On 13 December 2021, the Irish NCP received a specific instance from Daphne Caruana Galizia Foundation, a Maltese civil society organisation, against Accenture plc, an Irish-American service company. The complainant alleged that the company failed to meet the standards in the OECD Guidelines related to bribery and corruption regarding its advisory role in the purchase of a wind power concession in Montenegro. Specifically, the complainant claims that the company’s employee, functioning as a negotiator, had accepted bribes and facilitated corrupt deals without any measures taken by the company. The complainant also claims that the company did not have internal processes in place to combat corruption and bribery, and that the employee in question had made contributions to government officials and benefitted from the deal themselves.
The complainant is requesting the company to:
- Terminate the employer’s contract
- Undertake contractual guarantee of non-repetition
- Compensate the local people affected in Malta
- Publicly take on the responsibility
- Issue a public apology to the people in Malta and Montenegro for facilitating corruption
Relevant OECD Guidelines
- Chapter VII
- Chapter VII Paragraph 1
- Chapter VII Paragraph 2
- Chapter VII Paragraph 3
- Chapter VII Paragraph 4
- Chapter VII Paragraph 5
- Chapter VII Paragraph 6
- Chapter VII Paragraph 7
Between December 2021 and March 2022, the NCP held meetings with the complainant and the company, and twice granted the company an extension to formalise their response.
On 21 March 2022, the NCP received the company’s response on its anti-corruption and anti-bribery policies and conduct. The company emphasised its inclusion of anti-corruption and anti-bribery in its code of business ethics, claimed that it had strict internal controls in place to monitor the use of business intermediaries, and that it had fulfilled the recommendations outlined in Chapter VII of the Guidelines through its Global Anticorruption Programme. Due to the requirement for confidentiality in these proceedings, the company also made clear that direct comments on the claims were not possible. Between March and August 2022, additional meetings were held with the company and the complainant. During this time, the complainant also issued a new response to the company’s submission.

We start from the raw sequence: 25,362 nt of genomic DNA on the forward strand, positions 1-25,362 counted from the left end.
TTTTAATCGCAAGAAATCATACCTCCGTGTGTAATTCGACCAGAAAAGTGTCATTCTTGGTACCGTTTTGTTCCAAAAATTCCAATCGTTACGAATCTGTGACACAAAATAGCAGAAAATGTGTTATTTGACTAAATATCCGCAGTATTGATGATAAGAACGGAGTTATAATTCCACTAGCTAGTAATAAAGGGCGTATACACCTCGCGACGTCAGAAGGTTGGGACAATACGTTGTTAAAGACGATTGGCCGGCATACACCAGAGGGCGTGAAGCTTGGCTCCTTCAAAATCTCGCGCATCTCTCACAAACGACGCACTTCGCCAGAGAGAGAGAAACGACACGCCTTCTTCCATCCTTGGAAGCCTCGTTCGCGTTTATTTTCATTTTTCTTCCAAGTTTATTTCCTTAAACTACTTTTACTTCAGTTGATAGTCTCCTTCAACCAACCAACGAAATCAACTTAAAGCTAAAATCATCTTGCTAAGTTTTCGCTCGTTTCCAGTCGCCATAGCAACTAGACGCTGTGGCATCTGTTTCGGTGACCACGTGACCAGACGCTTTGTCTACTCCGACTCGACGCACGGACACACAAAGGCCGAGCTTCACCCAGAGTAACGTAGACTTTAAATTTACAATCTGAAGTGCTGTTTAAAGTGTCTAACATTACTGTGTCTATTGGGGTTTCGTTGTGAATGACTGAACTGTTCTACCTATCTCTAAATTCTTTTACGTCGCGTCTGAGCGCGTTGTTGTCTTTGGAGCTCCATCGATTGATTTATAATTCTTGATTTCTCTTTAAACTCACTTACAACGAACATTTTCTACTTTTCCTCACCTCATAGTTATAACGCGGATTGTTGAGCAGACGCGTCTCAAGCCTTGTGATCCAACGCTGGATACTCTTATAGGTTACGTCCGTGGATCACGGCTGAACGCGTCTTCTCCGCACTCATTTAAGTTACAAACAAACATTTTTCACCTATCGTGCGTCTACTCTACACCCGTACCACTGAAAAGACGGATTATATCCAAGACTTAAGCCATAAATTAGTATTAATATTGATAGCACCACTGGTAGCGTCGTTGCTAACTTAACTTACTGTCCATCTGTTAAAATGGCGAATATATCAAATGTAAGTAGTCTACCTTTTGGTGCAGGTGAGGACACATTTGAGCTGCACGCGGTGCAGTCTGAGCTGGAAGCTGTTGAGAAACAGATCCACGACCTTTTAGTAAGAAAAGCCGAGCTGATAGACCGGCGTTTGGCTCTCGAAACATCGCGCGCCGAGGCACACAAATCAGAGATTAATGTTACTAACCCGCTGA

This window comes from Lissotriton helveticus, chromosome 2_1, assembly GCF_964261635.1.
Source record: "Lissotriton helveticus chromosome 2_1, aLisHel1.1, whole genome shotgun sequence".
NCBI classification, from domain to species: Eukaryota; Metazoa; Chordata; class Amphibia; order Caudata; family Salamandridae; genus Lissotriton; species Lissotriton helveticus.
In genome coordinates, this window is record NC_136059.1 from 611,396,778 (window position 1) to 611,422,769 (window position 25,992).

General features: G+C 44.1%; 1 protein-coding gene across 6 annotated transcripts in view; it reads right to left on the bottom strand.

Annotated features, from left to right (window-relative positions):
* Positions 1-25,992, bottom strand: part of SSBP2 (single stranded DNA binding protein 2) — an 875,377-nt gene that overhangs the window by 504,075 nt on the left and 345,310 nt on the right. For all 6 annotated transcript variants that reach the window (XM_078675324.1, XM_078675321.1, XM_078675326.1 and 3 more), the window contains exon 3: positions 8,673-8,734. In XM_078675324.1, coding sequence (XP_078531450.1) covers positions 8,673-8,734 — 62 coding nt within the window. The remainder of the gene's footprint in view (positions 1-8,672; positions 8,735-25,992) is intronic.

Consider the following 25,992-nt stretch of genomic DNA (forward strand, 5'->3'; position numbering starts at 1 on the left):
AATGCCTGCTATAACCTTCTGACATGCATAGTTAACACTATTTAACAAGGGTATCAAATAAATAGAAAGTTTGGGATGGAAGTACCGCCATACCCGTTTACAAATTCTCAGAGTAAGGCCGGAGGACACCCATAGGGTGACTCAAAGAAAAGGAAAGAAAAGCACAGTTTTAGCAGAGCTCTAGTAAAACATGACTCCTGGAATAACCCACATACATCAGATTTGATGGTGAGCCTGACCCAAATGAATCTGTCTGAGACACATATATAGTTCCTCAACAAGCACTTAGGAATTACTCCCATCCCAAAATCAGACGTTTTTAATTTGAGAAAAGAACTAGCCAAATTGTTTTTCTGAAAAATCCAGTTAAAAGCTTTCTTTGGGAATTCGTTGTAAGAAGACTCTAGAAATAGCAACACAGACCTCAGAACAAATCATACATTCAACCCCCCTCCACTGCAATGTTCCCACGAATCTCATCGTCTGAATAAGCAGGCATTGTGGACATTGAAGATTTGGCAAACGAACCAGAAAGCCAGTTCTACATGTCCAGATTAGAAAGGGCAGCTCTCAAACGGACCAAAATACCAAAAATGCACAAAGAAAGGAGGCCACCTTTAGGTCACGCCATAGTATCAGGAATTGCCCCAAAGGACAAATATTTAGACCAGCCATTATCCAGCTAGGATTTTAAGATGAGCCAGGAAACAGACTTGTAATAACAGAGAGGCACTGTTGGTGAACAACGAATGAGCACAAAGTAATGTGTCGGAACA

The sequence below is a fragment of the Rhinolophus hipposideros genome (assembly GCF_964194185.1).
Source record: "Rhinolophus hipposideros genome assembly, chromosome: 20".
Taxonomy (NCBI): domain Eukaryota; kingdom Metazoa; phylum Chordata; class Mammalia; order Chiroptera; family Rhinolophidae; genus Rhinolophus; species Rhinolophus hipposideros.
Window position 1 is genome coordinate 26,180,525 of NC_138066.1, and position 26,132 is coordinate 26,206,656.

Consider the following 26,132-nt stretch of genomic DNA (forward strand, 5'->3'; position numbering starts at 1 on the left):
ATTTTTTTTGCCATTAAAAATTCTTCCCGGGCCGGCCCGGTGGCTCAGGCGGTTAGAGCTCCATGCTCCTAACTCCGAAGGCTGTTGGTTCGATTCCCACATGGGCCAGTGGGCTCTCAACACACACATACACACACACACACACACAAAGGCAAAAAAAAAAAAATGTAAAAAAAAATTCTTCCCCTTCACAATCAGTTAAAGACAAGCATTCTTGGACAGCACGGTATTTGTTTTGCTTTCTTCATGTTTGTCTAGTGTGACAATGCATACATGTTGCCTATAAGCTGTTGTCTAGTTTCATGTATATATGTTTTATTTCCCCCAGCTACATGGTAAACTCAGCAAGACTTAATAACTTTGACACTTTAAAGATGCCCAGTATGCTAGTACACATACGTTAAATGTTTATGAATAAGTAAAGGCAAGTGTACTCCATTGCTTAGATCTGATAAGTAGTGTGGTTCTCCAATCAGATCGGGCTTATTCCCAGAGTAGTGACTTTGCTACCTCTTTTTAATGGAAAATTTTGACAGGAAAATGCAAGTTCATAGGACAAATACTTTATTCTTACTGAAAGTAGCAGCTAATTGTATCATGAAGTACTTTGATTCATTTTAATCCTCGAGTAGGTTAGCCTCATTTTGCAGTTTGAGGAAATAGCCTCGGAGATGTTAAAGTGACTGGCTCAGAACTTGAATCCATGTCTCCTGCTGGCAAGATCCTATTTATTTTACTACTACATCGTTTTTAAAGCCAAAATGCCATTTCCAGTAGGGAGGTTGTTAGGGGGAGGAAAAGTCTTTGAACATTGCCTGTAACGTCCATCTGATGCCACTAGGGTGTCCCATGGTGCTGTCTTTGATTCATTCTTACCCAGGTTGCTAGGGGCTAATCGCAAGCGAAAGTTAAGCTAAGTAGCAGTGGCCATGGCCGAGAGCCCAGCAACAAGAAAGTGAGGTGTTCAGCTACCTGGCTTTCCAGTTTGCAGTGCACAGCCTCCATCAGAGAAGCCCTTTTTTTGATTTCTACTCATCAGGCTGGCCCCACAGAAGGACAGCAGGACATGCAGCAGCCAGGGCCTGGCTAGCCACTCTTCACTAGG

On 7 October 2022, the NCP issued its final statement. This included the decision that pursuing the complaint further would not contribute to the resolution of the issues due to “highly relevant” and “intrinsically linked” ongoing parallel proceedings. The NCP noted that the issues were being addressed through these parallel proceedings. The NCP closed the complaint.
The complainant disagrees with the NCP’s closure of the complaint for two reasons. First, by assuming that there were any ongoing parallel proceedings, this should not be a reason to not offer the NCP’s good offices. The complainant refers to the Procedural Guidance for NCPs, which states that NCPs should not reject complaints solely on the basis of parallel proceedings. They also refer to other NCPs that decided not to reject complaints on the basis of parallel proceedings. Second, there are no ongoing parallel proceedings concerning Accenture, rather, the proceedings concern a former Accenture employee.
The complainant also disputes the NCP’s conclusion that consideration of the case was unlikely to contribute to the purpose and effectiveness of the Guidelines. They state that there is no forum in which Accenture is being held accountable for the adverse impacts it has caused in Malta and Montenegro. In their view, evaluation of the complaint and the offer of the NCP’s good offices would have ensured that the company remedy the adverse impacts that have occurred and deterred repetition.